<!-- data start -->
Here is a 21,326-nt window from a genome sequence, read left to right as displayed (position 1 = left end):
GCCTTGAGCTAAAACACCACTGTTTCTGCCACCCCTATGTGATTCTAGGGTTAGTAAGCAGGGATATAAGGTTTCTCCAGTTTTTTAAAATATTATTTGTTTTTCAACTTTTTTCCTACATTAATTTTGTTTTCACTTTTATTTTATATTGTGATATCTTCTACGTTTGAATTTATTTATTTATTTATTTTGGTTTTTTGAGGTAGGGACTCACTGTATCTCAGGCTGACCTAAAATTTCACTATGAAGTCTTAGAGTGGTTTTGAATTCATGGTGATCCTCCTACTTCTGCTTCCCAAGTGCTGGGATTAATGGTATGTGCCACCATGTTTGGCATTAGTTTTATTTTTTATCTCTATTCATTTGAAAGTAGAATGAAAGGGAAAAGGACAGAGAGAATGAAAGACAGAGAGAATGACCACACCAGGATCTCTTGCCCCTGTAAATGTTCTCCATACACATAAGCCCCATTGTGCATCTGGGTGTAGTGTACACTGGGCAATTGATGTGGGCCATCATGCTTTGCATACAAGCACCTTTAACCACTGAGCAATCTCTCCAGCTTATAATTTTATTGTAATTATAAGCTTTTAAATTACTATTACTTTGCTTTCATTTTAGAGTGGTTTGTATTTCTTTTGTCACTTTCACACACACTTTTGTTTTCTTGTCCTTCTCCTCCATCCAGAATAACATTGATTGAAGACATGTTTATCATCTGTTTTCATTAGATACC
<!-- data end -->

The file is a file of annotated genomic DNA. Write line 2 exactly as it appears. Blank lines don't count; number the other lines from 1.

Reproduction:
GCCTTGAGCTAAAACACCACTGTTTCTGCCACCCCTATGTGATTCTAGGGTTAGTAAGCAGGGATATAAGGTTTCTCCAGTTTTTTAAAATATTATTTGTTTTTCAACTTTTTTCCTACATTAATTTTGTTTTCACTTTTATTTTATATTGTGATATCTTCTACGTTTGAATTTATTTATTTATTTATTTTGGTTTTTTGAGGTAGGGACTCACTGTATCTCAGGCTGACCTAAAATTTCACTATGAAGTCTTAGAGTGGTTTTGAATTCATGGTGATCCTCCTACTTCTGCTTCCCAAGTGCTGGGATTAATGGTATGTGCCACCATGTTTGGCATTAGTTTTATTTTTTATCTCTATTCATTTGAAAGTAGAATGAAAGGGAAAAGGACAGAGAGAATGAAAGACAGAGAGAATGACCACACCAGGATCTCTTGCCCCTGTAAATGTTCTCCATACACATAAGCCCCATTGTGCATCTGGGTGTAGTGTACACTGGGCAATTGATGTGGGCCATCATGCTTTGCATACAAGCACCTTTAACCACTGAGCAATCTCTCCAGCTTATAATTTTATTGTAATTATAAGCTTTTAAATTACTATTACTTTGCTTTCATTTTAGAGTGGTTTGTATTTCTTTTGTCACTTTCACACACACTTTTGTTTTCTTGTCCTTCTCCTCCATCCAGAATAACATTGATTGAAGACATGTTTATCATCTGTTTTCATTAGATACC